Because of their behavior, net-spinning caddis are readily eaten by trout as drifting larvae, rising pupae, and adults (both on the surface and below). Fly patterns for net-spinning caddis should usually be tied in sizes 14 to 16, about one or two hook sizes smaller than green rock worms patterns.

Telling Green Rock Worms from Net-spinning Caddis?

Given the similar size, shape, color, and even habitat used by net-spinning caddis and green rock worms, what is the best way to tell the two apart? For the larval and pupal stages the answer is simple - gills. Net-spinning caddis have them and most green rock worms don’t. Let’s look at the larvae first.

All species of Hydropsychidae larvae have well developed tufts of filament-like gills along the underside of their abdomens. In contrast most species of Rhyacophilidae lack gills and those that do have them they do not occur along the underside of the abdomen. The same is true for the pupae. Hydropsychidae pupae clearly show gills along the underside of their abdomens while Rhyacophilidae pupae rarely show any gills. As a result the presence and location of gills makes for a quick and simple way to tell these two groups of caddis apart in the larval and pupal stages. Telling the adults apart is a little more difficult.

Probably the quickest way to tell net-spinning caddis and green rock worm adults apart is by size and the time of year. Green rock worms are clearly larger (size 14-10) and emerge in the spring and fall; net-spinning adults are smaller (size 16-14) and most emerge during the summer. Other than size there are differences in wing color patterns (green rock worms tend to have a salt & pepper like color pattern, while net-spinning caddis wings are more uniform in color for some species). The most reliable difference is also one of the hardest to see. It’s a difference in one of the mouthpart structures called the labial palps. Labial palps are like slender segmented fingers attached to the lower part of the mouth. The number of segments and their shape are often used to identify different types of caddisflies. In net-spinning caddis adults the terminal segment of the labial palps is long (as long as the other four segments combined) and flexible, while in green rock worms the terminal segment is not unusually long. Seeing the labial palps isn’t that hard if you know what you are looking for and you have a small hand lens handy.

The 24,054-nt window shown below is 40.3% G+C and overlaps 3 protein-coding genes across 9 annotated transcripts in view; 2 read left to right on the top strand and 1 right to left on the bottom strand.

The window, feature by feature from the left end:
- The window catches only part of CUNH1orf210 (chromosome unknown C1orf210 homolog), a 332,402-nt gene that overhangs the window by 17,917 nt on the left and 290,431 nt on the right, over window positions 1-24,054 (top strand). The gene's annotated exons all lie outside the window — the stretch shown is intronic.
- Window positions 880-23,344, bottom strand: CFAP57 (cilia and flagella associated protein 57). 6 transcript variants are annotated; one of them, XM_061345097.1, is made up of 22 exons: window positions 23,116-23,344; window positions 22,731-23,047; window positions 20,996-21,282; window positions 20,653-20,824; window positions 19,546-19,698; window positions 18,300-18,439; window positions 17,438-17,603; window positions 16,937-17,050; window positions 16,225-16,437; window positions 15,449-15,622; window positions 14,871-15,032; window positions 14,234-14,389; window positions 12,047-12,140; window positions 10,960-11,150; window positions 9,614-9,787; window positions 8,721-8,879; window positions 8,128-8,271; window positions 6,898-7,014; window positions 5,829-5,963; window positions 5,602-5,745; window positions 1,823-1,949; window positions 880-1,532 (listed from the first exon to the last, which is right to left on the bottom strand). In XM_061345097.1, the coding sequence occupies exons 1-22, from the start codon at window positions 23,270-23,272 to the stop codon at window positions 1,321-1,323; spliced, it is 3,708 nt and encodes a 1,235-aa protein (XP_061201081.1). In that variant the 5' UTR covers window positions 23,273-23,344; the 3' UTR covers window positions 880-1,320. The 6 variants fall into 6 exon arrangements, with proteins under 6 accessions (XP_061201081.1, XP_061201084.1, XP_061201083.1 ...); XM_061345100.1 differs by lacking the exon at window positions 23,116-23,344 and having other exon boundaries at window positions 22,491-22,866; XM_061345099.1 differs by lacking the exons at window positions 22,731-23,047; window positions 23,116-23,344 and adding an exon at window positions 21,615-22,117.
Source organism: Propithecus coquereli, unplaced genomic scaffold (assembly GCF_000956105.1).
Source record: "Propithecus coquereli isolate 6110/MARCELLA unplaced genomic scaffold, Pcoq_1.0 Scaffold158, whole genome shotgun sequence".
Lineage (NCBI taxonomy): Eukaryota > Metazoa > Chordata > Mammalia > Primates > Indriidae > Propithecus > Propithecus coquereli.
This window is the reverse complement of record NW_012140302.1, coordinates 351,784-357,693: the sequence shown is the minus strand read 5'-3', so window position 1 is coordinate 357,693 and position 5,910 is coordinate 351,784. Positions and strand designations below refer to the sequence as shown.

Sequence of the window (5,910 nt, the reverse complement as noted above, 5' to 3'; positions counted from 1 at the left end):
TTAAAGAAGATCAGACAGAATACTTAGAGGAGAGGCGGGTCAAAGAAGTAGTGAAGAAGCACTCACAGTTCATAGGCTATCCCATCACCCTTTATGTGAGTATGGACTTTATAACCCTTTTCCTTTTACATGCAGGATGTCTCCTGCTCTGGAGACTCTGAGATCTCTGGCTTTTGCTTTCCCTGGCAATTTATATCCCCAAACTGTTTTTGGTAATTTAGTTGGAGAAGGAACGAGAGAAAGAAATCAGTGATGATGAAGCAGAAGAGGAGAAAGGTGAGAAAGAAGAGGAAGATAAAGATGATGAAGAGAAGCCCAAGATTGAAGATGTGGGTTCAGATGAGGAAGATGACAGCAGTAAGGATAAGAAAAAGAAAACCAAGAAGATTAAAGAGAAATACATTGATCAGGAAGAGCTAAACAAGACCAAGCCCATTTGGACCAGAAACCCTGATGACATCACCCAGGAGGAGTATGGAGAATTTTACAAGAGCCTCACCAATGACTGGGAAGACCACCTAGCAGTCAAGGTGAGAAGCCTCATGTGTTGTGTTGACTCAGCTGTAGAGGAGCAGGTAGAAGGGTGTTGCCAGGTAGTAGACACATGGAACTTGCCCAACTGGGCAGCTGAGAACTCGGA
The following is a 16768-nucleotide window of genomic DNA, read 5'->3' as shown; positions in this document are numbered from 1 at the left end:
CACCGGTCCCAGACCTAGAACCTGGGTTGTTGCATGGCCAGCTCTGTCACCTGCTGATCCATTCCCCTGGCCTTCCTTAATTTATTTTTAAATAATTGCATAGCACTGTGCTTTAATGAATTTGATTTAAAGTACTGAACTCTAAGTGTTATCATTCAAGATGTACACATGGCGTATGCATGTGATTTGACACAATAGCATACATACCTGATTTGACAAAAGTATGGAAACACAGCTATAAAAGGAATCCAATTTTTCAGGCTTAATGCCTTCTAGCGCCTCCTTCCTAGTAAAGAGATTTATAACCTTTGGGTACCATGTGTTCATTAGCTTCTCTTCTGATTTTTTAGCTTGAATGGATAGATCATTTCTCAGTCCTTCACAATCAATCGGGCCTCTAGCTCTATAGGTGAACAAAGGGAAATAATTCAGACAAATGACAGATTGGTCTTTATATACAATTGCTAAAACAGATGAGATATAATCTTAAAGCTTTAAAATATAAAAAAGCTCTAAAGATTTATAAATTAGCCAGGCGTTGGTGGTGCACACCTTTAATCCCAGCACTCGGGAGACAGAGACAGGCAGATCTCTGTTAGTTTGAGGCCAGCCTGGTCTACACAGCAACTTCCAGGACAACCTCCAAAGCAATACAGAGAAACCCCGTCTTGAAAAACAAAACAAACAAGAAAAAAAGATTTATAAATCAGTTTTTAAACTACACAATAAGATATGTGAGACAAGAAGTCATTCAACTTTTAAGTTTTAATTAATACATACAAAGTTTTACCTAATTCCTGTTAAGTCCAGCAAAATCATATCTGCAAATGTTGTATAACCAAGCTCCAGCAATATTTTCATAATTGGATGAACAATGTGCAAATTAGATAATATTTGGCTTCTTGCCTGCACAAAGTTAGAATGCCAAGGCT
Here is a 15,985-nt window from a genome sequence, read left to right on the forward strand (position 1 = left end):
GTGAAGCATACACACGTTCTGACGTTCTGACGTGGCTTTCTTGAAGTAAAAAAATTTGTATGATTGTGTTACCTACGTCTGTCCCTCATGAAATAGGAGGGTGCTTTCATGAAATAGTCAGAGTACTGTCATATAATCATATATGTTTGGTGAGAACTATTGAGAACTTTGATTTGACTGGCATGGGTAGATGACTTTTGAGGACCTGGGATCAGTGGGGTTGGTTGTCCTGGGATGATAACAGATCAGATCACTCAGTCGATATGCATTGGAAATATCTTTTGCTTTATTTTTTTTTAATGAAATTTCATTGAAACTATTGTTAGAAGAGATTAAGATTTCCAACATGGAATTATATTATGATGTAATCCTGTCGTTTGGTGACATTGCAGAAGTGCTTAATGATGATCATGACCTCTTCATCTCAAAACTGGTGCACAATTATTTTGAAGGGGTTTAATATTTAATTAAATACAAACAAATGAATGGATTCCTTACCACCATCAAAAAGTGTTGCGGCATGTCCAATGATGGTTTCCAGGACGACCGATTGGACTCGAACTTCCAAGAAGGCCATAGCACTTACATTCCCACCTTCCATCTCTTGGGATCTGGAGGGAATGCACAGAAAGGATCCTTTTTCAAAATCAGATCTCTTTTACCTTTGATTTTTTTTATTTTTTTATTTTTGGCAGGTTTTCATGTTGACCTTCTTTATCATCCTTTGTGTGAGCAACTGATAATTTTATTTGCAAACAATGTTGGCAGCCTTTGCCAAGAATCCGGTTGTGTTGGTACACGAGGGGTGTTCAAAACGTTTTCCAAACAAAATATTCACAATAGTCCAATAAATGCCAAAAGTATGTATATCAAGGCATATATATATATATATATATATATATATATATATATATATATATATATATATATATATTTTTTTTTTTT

Green rock worm or net-spinning caddis? At the end of the day it really doesn’t matter much. As long as you match the size and color closely and fish your fly correctly, the trout won’t care if you think you are imitating a green rock worm when really it’s net-spinning caddis. Which brings us full circle back to my green rock worm nymph pattern (or any other green rock worm pattern). You can use it wherever green rock worm OR net-spinning caddis larvae are present, which is just about every month of the year in nearly every trout stream in North America.

Happy casts!